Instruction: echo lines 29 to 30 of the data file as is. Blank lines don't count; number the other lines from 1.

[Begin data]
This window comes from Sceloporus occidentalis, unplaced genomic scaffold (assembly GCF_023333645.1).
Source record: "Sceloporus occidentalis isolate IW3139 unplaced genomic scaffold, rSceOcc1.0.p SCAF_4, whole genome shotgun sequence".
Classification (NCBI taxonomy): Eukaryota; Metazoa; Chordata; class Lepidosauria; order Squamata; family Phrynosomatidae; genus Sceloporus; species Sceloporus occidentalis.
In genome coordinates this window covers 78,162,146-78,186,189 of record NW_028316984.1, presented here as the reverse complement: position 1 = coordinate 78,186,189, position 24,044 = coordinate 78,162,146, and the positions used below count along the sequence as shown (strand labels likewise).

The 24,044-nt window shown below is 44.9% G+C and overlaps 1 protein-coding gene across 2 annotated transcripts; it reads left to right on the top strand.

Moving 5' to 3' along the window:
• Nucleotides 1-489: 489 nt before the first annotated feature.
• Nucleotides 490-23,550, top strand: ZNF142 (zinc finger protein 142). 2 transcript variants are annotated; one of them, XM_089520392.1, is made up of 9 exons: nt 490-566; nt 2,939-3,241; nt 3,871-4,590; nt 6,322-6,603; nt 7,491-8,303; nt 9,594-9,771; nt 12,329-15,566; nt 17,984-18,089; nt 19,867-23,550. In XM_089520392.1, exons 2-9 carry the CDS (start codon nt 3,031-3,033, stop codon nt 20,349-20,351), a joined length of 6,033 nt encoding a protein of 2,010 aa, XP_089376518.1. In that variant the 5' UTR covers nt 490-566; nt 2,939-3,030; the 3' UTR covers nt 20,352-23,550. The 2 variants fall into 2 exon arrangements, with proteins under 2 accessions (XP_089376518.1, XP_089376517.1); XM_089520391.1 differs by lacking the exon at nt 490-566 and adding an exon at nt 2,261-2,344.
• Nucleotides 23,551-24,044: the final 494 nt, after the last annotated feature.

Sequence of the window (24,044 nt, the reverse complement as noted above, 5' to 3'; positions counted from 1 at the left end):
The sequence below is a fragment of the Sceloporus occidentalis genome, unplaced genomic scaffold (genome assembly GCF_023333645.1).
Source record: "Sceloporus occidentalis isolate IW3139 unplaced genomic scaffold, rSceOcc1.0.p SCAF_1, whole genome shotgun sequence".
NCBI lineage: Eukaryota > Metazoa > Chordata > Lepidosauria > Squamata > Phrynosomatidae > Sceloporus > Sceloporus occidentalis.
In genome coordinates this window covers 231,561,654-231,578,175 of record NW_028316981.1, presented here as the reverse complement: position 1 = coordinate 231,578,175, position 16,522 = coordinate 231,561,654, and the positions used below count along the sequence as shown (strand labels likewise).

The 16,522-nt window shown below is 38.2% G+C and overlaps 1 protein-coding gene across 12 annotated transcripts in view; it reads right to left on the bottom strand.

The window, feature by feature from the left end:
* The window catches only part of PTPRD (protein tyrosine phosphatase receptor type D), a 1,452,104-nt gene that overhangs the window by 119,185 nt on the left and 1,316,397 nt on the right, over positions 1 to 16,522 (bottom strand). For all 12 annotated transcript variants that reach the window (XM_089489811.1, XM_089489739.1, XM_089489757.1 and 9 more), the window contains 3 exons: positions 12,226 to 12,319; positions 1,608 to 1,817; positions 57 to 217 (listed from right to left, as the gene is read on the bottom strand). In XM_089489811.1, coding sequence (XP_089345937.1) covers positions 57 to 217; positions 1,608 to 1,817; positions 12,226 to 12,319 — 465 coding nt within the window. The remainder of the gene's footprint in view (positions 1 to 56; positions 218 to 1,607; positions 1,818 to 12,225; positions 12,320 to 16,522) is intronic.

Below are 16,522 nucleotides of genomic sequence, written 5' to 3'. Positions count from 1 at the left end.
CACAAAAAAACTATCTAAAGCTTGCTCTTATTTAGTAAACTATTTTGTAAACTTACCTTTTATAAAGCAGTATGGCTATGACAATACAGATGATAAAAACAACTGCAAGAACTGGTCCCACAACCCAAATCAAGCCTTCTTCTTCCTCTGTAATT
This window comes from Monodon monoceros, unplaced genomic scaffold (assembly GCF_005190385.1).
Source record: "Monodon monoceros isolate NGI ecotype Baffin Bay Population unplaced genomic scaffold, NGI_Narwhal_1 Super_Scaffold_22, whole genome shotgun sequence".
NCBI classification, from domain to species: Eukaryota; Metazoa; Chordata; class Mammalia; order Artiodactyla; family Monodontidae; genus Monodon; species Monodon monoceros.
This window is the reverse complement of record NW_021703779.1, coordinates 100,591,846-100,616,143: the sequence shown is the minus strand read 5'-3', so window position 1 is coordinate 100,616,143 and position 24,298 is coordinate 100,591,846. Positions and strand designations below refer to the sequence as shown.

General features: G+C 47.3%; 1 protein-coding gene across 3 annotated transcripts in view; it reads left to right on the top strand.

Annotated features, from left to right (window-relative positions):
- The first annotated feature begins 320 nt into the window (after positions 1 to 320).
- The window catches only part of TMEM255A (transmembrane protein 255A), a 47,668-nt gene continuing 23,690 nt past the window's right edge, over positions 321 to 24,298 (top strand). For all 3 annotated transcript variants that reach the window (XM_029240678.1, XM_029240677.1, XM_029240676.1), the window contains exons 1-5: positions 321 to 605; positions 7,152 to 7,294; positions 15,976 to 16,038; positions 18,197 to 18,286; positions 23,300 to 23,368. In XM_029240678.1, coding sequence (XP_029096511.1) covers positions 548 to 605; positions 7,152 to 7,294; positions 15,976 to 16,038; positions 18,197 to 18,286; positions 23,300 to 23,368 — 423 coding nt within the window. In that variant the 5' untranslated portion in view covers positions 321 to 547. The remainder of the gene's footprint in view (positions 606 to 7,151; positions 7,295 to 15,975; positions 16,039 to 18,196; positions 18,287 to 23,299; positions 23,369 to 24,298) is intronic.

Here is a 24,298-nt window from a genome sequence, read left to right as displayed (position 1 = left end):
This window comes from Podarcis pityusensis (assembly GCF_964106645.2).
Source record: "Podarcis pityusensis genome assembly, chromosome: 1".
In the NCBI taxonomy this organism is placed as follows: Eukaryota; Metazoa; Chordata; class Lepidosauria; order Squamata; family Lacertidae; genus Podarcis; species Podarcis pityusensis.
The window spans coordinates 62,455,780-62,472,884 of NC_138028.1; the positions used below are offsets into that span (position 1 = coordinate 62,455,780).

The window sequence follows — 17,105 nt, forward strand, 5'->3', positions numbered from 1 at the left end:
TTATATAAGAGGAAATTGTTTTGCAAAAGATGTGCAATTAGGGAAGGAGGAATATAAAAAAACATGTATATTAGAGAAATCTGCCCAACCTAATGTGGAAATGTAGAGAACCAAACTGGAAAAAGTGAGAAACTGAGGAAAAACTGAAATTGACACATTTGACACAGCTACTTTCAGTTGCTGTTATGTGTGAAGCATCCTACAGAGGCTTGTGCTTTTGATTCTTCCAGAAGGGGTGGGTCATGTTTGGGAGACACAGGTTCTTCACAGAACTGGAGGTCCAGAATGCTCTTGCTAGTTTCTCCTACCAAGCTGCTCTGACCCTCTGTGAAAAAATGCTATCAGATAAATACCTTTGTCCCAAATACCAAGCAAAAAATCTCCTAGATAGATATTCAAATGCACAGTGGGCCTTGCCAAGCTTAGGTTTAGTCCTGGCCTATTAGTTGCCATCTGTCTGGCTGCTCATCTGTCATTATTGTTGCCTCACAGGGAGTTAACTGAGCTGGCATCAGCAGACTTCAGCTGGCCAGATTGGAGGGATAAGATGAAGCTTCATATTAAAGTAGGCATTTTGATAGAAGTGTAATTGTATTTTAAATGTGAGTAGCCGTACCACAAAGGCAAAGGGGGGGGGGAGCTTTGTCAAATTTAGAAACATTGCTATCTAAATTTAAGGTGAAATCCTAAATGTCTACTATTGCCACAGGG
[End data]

This window comes from Podarcis pityusensis (assembly GCF_964106645.2).
Source record: "Podarcis pityusensis genome assembly, chromosome: 1".